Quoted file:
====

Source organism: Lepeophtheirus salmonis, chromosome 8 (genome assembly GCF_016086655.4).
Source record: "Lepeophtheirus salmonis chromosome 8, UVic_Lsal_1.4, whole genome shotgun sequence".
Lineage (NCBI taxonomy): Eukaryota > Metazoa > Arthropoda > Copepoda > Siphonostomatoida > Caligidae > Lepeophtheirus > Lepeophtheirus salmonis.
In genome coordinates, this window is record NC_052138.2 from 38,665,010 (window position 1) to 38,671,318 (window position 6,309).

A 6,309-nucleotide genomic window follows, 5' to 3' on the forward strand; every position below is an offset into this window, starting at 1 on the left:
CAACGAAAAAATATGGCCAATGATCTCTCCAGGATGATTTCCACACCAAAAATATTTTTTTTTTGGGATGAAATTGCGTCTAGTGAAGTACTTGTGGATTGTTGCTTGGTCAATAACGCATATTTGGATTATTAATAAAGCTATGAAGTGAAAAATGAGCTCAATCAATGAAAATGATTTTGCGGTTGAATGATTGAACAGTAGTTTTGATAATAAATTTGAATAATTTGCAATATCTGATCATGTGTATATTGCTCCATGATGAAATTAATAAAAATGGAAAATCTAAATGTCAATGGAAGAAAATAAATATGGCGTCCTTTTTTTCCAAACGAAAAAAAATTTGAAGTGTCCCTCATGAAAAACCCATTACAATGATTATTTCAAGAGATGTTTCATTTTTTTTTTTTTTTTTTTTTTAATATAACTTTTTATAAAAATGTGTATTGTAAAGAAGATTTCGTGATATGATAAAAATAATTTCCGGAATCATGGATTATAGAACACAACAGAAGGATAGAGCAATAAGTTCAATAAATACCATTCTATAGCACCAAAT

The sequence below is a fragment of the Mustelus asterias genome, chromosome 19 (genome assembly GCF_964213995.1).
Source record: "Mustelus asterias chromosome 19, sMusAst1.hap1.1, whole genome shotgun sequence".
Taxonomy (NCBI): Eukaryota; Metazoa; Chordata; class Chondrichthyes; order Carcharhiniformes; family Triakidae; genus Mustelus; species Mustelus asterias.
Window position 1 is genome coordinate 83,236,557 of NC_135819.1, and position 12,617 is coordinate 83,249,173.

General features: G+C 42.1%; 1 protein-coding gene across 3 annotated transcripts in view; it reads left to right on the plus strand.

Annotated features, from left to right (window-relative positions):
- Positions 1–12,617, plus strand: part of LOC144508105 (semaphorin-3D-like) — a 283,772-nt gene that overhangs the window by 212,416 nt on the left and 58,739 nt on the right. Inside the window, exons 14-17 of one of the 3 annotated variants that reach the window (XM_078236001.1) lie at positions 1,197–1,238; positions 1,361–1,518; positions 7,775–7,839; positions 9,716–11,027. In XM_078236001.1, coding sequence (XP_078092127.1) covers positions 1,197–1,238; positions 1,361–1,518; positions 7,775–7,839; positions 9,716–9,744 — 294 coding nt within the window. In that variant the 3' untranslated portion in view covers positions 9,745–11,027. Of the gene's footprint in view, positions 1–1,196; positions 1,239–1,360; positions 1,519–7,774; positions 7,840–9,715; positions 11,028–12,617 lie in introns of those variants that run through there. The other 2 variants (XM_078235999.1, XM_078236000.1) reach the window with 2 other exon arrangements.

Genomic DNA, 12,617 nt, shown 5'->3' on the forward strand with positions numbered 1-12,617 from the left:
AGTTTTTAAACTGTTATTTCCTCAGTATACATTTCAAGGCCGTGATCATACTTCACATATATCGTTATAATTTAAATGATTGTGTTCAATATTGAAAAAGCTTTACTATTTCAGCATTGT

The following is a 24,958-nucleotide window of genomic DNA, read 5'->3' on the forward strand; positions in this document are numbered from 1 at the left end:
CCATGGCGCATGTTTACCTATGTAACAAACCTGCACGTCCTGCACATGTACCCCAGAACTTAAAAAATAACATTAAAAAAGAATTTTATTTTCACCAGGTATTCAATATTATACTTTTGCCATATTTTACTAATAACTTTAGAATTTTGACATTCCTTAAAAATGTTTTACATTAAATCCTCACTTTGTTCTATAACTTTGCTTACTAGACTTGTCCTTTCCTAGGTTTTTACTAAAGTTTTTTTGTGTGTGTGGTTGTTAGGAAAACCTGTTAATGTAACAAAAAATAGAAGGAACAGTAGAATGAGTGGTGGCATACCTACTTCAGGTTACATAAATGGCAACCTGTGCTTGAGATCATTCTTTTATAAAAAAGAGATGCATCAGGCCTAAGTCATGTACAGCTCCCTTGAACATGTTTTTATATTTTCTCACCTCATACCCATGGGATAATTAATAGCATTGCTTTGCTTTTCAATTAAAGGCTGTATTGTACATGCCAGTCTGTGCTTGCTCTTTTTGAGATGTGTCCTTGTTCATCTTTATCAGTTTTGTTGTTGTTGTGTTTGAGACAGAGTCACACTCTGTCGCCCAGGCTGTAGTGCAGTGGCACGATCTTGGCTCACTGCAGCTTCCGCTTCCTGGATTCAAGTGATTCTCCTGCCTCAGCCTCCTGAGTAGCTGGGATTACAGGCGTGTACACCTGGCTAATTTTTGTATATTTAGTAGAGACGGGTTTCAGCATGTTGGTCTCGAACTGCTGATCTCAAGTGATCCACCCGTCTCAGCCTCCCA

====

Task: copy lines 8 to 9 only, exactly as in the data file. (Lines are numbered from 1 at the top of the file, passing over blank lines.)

Source record: "Mustelus asterias chromosome 19, sMusAst1.hap1.1, whole genome shotgun sequence".
Taxonomy (NCBI): Eukaryota; Metazoa; Chordata; class Chondrichthyes; order Carcharhiniformes; family Triakidae; genus Mustelus; species Mustelus asterias.